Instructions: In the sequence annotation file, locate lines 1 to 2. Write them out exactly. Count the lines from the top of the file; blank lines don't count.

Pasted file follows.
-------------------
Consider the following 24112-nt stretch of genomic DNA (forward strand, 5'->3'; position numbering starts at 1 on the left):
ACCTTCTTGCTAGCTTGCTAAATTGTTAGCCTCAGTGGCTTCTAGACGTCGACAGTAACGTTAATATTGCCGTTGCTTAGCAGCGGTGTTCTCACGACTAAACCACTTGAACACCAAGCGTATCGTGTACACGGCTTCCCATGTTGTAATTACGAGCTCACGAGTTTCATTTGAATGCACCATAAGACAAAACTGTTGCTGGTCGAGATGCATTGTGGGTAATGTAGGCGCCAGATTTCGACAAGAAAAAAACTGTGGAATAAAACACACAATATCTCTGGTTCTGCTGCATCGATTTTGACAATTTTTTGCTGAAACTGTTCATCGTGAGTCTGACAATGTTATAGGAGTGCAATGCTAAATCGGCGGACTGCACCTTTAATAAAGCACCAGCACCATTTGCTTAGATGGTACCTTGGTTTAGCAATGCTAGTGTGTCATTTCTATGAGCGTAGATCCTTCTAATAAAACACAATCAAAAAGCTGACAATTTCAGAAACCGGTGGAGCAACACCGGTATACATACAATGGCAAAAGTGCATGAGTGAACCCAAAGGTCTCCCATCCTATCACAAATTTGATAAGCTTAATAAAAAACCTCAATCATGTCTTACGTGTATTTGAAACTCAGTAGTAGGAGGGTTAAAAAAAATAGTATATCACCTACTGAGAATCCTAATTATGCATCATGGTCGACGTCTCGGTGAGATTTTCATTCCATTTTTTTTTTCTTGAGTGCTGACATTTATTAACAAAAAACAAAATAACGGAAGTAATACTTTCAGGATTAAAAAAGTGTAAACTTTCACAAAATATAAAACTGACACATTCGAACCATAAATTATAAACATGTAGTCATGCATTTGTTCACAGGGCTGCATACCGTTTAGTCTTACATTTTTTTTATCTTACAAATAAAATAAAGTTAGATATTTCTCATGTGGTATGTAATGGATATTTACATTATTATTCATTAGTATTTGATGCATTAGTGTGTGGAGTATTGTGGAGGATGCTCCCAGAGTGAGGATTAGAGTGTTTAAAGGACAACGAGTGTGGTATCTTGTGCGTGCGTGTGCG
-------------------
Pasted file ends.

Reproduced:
Consider the following 24112-nt stretch of genomic DNA (forward strand, 5'->3'; position numbering starts at 1 on the left):
ACCTTCTTGCTAGCTTGCTAAATTGTTAGCCTCAGTGGCTTCTAGACGTCGACAGTAACGTTAATATTGCCGTTGCTTAGCAGCGGTGTTCTCACGACTAAACCACTTGAACACCAAGCGTATCGTGTACACGGCTTCCCATGTTGTAATTACGAGCTCACGAGTTTCATTTGAATGCACCATAAGACAAAACTGTTGCTGGTCGAGATGCATTGTGGGTAATGTAGGCGCCAGATTTCGACAAGAAAAAAACTGTGGAATAAAACACACAATATCTCTGGTTCTGCTGCATCGATTTTGACAATTTTTTGCTGAAACTGTTCATCGTGAGTCTGACAATGTTATAGGAGTGCAATGCTAAATCGGCGGACTGCACCTTTAATAAAGCACCAGCACCATTTGCTTAGATGGTACCTTGGTTTAGCAATGCTAGTGTGTCATTTCTATGAGCGTAGATCCTTCTAATAAAACACAATCAAAAAGCTGACAATTTCAGAAACCGGTGGAGCAACACCGGTATACATACAATGGCAAAAGTGCATGAGTGAACCCAAAGGTCTCCCATCCTATCACAAATTTGATAAGCTTAATAAAAAACCTCAATCATGTCTTACGTGTATTTGAAACTCAGTAGTAGGAGGGTTAAAAAAAATAGTATATCACCTACTGAGAATCCTAATTATGCATCATGGTCGACGTCTCGGTGAGATTTTCATTCCATTTTTTTTTTCTTGAGTGCTGACATTTATTAACAAAAAACAAAATAACGGAAGTAATACTTTCAGGATTAAAAAAGTGTAAACTTTCACAAAATATAAAACTGACACATTCGAACCATAAATTATAAACATGTAGTCATGCATTTGTTCACAGGGCTGCATACCGTTTAGTCTTACATTTTTTTTATCTTACAAATAAAATAAAGTTAGATATTTCTCATGTGGTATGTAATGGATATTTACATTATTATTCATTAGTATTTGATGCATTAGTGTGTGGAGTATTGTGGAGGATGCTCCCAGAGTGAGGATTAGAGTGTTTAAAGGACAACGAGTGTGGTATCTTGTGCGTGCGTGTGCG